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In Switzerland, a distinction is made between the different employment contracts described below: individual employment contracts, collective employment agreements, standard employment contracts.
Individual employment contracts regulate the rights and obligations of employers and employees. They are not subject to any formal requirements and may – with the exception of apprenticeship contracts – also be the result of a verbal agreement. It is, however, in the interest of both parties to draw up a contract in writing. Special regulations, such as prohibition of competition or overtime rules, must be set in a written employment contract. A distinction is made between fixed-term (the contract ends on the date set at the outset) and open-ended (the contract ends by notice of termination) employment contracts.
Collective employment agreements are concluded between employers’ and employees’ associations. In these agreements, the social partners define the minimum requirements (e.g. minimum wage), which may not be undercut in individual employment contracts. A distinction is made between generally binding (sector-specific) agreements and non-generally binding agreements (only for trade association members).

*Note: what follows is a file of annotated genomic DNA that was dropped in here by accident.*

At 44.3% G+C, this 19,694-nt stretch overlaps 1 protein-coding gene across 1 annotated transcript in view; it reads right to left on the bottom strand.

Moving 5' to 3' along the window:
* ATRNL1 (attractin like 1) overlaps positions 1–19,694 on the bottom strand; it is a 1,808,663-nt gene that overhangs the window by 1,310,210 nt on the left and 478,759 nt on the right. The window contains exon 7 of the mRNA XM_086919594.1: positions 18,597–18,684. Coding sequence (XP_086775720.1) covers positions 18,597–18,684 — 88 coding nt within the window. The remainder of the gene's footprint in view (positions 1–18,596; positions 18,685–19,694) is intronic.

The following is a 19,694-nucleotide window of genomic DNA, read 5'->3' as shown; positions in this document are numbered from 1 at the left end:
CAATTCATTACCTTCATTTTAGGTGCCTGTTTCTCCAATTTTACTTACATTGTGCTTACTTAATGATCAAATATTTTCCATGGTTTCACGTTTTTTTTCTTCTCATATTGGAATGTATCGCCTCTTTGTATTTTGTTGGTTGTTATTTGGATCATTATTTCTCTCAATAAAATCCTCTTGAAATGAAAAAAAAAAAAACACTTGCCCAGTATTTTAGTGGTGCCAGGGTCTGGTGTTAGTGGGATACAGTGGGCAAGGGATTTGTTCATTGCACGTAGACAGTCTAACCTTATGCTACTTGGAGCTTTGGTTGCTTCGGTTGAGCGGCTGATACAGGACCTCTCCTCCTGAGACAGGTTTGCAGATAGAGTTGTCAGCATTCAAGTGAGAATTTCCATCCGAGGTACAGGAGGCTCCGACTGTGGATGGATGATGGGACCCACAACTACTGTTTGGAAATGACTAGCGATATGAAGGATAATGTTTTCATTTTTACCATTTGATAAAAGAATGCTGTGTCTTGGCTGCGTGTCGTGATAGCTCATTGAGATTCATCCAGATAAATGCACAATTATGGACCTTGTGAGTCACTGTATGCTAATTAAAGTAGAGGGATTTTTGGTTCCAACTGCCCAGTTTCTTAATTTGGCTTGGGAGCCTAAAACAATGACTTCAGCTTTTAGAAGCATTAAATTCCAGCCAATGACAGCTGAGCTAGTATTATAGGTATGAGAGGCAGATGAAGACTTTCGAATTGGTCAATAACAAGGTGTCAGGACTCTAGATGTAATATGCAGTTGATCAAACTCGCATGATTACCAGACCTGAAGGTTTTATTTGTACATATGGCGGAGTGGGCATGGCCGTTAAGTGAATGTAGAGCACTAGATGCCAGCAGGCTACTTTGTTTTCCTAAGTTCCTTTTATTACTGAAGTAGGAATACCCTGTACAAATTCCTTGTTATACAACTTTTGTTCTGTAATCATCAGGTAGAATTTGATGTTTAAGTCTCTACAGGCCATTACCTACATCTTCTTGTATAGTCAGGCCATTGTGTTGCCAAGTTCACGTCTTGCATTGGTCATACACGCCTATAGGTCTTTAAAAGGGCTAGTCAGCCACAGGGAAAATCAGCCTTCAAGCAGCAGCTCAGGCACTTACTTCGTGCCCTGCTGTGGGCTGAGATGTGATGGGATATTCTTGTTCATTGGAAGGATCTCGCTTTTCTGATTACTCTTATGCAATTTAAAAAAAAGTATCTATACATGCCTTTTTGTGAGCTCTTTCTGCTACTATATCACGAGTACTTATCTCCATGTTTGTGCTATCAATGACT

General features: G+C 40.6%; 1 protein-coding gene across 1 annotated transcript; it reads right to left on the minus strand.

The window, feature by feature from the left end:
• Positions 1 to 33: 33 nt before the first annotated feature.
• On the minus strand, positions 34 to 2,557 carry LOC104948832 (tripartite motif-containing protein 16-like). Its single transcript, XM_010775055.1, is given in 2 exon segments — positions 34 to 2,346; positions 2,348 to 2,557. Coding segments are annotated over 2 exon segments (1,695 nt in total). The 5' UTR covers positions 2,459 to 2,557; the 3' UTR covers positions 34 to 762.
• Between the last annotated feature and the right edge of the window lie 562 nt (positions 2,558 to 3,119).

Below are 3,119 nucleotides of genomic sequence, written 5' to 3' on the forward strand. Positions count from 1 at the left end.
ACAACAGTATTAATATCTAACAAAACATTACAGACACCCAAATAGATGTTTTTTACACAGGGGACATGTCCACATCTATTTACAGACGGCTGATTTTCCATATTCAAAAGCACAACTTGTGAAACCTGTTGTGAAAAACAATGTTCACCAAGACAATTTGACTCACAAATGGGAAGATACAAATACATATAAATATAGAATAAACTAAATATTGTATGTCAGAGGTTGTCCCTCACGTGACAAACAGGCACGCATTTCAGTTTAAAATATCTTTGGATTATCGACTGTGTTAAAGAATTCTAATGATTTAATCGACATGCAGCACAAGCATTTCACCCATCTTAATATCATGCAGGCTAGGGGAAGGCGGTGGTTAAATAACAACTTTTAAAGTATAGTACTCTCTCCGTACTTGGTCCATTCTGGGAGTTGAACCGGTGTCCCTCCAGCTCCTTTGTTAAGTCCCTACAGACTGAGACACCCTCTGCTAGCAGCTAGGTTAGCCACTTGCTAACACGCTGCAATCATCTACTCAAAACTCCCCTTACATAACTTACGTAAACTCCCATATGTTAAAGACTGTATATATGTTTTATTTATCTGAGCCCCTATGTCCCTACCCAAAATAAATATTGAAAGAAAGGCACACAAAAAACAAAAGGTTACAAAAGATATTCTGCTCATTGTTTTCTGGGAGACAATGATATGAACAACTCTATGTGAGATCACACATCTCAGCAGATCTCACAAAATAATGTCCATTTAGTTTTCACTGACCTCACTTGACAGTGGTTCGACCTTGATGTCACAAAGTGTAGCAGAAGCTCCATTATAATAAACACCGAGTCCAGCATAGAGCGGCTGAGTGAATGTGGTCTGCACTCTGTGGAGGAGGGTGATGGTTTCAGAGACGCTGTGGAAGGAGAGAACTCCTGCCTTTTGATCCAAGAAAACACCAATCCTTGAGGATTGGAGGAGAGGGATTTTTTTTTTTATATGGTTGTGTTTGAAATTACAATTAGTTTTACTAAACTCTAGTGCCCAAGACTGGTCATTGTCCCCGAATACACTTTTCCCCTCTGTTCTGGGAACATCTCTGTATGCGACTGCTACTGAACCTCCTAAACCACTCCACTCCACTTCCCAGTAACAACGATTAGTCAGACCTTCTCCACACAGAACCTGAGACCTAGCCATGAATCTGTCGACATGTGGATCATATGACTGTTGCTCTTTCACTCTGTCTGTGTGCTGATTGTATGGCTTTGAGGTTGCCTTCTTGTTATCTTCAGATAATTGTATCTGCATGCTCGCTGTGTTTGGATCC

Standard employment contracts are federal or cantonal enactments. They regulate working conditions with provisions on working hours, vacation, notice periods, etc. The cantons must enact the standard employment contracts for working conditions in agriculture and housekeeping. The provisions of the standard employment contract apply directly to the working conditions subject to the standard employment contract, provided nothing different has been agreed in the individual employment contract. In the event of repeated and improper undercutting of wages in sectors where there are no generally binding collective employment agreements, the competent authorities can enact fixed-term standard contracts with binding minimum wages.